Arkansas Attorney General Joins Coalition Urging Congress to Address AI’s Exploitation of Children

Arkansas Attorney General Tim Griffin’s office recently joined a coalition of state attorneys general urging congress to address the ways in which artificial intelligence may be used to exploit children.

In a statement, Attorney General Griffin said,

AI poses a very real threat to our children. This ‘new frontier for abuse’ opens the door for children to be exploited in new ways, including publishing their location and mimicking their voice and likeness in sexual or other objectionable content.

The bipartisan coalition of attorneys general from across the country expressed concern over how artificial intelligence and “deepfake” technology might be used to generate child sexual abuse material — also known as child pornography.

In 2001 the Arkansas Legislature passed Act 1496 addressing computer exploitation of a child. The law generally makes it a felony to produce or reproduce child sexual abuse material “by computerized means.”

At the time there was serious discussion about how computers and computer software could be used to manufacture child sexual abuse material. Of course, in 2001 very few people could have imagined the artificial intelligence technology that exists today, but lawmakers recognized the need to address the issue — and Family Council supported the good law they passed.

As technology changes and artificial intelligence advances, lawmakers likely will need to enact new legislation to protect children. That is what this coalition of state attorneys general is calling on lawmakers to do.

You Can Read the Coalition’s Letter and Call to Action Here.

Articles appearing on this website are written with the aid of Family Council’s researchers and writers.

“I Found Pornhub Anyway”

I was ten years old when I watched porn for the first time. I found myself on Pornhub, which I stumbled across by accident and returned to out of curiosity. The website has no age verification, no ID requirement, not even a prompt asking me if I was over 18. The site is easy to find, impossible to avoid, and has become a frequent rite of passage for kids my age. . . . Today I’m 16, and my peers are suffering from an addiction to what many call “the new drug.” Porn is the disastrous replacement for intimacy among my sexless, anxiety-ridden generation.

Homeschooler Isabel Hogben from Redwood City, California, recently wrote those words as part of an eye-opening essay at The Free Press.

Hogben argues that pornography is not free speech and it is not content. It’s a dangerous substance, and it must be controlled like one.

Among other things, Hogben describes how extreme today’s pornography is compared to porn produced in years past. 

She also notes that porn consumption harms adolescent brains that are still developing, and she highlights research that shows pornography’s effects on the brain are identical to drug addiction.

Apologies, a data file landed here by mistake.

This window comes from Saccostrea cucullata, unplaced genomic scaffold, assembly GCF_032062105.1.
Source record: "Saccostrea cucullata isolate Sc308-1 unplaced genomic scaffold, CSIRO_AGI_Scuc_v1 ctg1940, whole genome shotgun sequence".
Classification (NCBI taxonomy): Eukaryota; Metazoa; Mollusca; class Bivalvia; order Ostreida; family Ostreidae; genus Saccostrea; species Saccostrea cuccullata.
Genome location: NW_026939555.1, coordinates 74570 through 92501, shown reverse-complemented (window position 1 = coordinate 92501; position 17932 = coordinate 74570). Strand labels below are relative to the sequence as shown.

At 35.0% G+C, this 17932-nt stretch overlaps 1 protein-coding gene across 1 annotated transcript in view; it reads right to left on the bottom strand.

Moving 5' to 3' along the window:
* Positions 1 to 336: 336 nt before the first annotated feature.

“It’s as much a dangerous substance as illicit drugs,” she writes.

Hogben’s essay — which you can read here — underscores why it is so important that the Arkansas Legislature passed restrictions on pornographic websites this year.

Act 612 of 2023 by Sen. Tyler Dees (R – Siloam Springs) and Rep. Mindy McAlindon (R – Centerton) requires pornographic websites to use age verification to ensure their users are 18 or older.

The law, which took effect on August 1, prompted PornHub to disable access to its website from Arkansas.

Technology has given children unprecedented access to pornography, and Family Council is deeply grateful to Sen. Tyler Dees and Rep. Mindy McAlindon for sponsoring Act 612 and to the members of the Arkansas General Assembly for overwhelmingly supporting the passage of this good law.

Act 612 of 2023 may be one of the best laws that the Arkansas Legislature enacted this year, because it’s going to help protect children in the state from harmful content online. That’s something to celebrate.

You Can Read Isabel Hogben’s Entire Essay Here.

Arkansas Legislature Passes Bill Protecting Children From Pornographic Websites

On Wednesday the Arkansas Legislature officially passed a bill that will help protect children from Internet pornography.

S.B. 66 by Sen. Tyler Dees (R – Siloam Springs) and Rep. Mindy McAlindon (R – Centerton) requires pornographic websites to use a government-issued ID or a commercially available age verification method to ensure their users are age 18 or older.

The bill previously passed in the Arkansas Senate, and was slightly amended before passing in the Arkansas House of Representatives.

On Wednesday, the Arkansas Senate voted to concur in the changes the House made.

S.B. 66 now goes to Gov. Sarah Huckabee Sanders to be signed into law.

Going forward, this good law will require porn sites to take important steps to prevent minors from accessing pornographic material online.

Websites that violate S.B. 66 could be held liable under the law.

Other states have considered legislation very similar to S.B. 66.

Technology has given children unprecedented access to pornography. Among other things, pornography is believed to contribute to mental health problems.

S.B. 66 will help address this problem in Arkansas.

Family Council is deeply grateful to Sen. Tyler Dees and Rep. Mindy McAlindon for sponsoring S.B. 66 and to the members of the Arkansas General Assembly for overwhelmingly supporting the passage of this good law.

This may be one of the best laws that the Arkansas Legislature enacts this year, because it’s going to help protect children in the state from harmful content online. That’s something to celebrate.